MOUNTAIN VIEW -- Adding to an aerial fleet that includes high-altitude balloons and unmanned drones, Google said Tuesday it will buy startup satellite maker Skybox Imaging for $500 million, as the tech giant pursues new ways of gathering data and delivering it to Internet users around the world.
Skybox, launched five years ago by three Stanford grad students, is among the first in a wave of new startups that are using advances in computer software and hardware to build smaller, cheaper satellites. While other companies provide high-resolution photos from orbiting satellites, Skybox claims to be the first commercial venture to provide high-resolution video.
Google said Skybox satellites can provide up-to-date images to help improve the accuracy of Google Maps and related services. Over time, Google also hopes to use Skybox's engineering talent and technology for disaster relief and for Google's long-term project to provide Internet service in remote parts of the world.
Skybox, which had raised $91 million from investors including Khosla Ventures and Bessemer Venture Partners, has also pursued an unusual commercial project to develop a massive archive of images and other satellite data stored in a computer "cloud" that other companies can mine for useful information about geologic formations, construction projects, traffic patterns and other activities.
While Google didn't comment on that effort Tuesday, the Internet giant has been expanding its business by offering all kinds of cloud information services to individual and commercial customers.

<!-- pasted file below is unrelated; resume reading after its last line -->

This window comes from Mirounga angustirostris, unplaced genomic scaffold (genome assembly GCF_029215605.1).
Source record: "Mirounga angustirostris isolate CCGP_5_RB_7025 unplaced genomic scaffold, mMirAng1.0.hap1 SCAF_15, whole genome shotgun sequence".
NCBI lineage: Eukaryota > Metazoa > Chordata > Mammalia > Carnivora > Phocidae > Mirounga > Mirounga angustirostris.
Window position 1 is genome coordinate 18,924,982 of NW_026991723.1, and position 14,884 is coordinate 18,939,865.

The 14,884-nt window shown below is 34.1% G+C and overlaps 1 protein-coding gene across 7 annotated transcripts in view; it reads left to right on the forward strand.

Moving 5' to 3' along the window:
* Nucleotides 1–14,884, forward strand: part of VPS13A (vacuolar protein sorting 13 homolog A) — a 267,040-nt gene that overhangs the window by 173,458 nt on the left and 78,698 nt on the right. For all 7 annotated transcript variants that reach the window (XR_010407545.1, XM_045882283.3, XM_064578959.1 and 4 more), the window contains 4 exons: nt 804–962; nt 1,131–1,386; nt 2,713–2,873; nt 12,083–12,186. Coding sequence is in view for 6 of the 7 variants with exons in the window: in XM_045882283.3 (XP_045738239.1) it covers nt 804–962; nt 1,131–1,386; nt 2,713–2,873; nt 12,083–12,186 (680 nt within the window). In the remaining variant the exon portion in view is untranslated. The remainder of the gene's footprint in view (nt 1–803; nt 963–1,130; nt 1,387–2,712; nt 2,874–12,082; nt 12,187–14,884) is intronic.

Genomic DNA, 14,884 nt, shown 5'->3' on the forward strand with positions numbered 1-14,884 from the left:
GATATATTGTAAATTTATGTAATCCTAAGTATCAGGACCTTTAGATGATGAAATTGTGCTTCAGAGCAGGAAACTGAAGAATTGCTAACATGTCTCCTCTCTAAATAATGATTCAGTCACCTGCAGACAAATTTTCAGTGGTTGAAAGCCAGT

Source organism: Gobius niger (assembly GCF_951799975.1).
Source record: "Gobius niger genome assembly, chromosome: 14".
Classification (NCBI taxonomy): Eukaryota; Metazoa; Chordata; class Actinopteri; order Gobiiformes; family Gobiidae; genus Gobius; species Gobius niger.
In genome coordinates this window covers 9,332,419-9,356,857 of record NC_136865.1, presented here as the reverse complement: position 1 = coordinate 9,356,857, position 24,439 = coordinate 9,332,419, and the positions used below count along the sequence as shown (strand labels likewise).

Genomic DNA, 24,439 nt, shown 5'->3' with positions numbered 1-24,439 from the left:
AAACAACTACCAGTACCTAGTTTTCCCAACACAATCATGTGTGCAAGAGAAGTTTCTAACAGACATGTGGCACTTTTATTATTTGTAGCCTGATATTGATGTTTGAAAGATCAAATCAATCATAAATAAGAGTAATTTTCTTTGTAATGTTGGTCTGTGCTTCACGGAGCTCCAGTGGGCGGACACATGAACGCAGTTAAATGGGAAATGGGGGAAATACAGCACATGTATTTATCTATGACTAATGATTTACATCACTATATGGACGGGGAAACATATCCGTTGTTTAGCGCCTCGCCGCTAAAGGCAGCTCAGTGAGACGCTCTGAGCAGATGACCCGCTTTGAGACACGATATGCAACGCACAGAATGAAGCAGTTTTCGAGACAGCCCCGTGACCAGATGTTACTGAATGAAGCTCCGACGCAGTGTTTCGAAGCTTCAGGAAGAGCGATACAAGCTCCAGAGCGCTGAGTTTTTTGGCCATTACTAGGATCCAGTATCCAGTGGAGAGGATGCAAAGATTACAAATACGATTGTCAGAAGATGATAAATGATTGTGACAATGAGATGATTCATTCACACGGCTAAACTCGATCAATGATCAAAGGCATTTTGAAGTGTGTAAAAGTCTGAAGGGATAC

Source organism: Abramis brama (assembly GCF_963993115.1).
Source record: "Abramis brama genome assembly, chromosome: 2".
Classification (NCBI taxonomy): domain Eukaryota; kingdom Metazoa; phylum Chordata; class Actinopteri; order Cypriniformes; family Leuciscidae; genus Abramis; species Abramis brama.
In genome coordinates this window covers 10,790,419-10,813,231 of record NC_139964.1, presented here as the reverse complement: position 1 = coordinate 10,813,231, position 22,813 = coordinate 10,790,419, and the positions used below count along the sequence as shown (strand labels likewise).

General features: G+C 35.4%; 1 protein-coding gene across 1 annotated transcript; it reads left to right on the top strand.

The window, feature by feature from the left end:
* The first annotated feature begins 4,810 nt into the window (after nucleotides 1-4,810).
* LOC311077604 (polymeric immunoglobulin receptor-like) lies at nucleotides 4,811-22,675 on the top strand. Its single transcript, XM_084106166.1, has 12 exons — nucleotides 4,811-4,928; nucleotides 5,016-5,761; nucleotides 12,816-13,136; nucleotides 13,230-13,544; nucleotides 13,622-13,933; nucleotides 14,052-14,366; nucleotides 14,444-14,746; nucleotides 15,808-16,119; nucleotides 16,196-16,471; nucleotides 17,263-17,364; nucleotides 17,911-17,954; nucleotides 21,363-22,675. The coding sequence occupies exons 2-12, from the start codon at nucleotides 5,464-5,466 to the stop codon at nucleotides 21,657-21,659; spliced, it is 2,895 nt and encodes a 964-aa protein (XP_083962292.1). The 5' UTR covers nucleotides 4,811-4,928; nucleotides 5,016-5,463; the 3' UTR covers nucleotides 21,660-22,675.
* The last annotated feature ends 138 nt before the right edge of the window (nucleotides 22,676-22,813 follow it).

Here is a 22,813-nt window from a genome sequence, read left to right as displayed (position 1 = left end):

Bessemer partner David Cowan said he thinks Skybox caught the eye of Google founders Larry Page and Sergey Brin because both have a deep interest in aerospace technology as well as data science. But he added that Skybox engineers are "much more interested in innovating on data algorithms than on building a new satellite chassis."
Skybox is the latest of several aerospace ventures for Google, which has been quietly hiring satellite engineers and technical experts while eyeing companies in the sector.
Google has previously made headlines for field-testing a fleet of helium balloons equipped with radio transmitters, in a project aimed at delivering Internet service to remote parts of the world. Earlier this year, Google also bought Titan Aerospace, a New Mexico maker of unmanned drones, which Google hoped to use both for aerial mapping and its Internet access project.
Archrival Facebook is working on the early stages of its own plan to help people in developing nations get Internet access from the sky. Facebook reportedly had eyed Titan Aerospace before buying a British drone-maker, Ascenta, to help with its effort.
Contact Brandon Bailey at 408-920-5022; follow him at Twitter.com/BrandonBailey.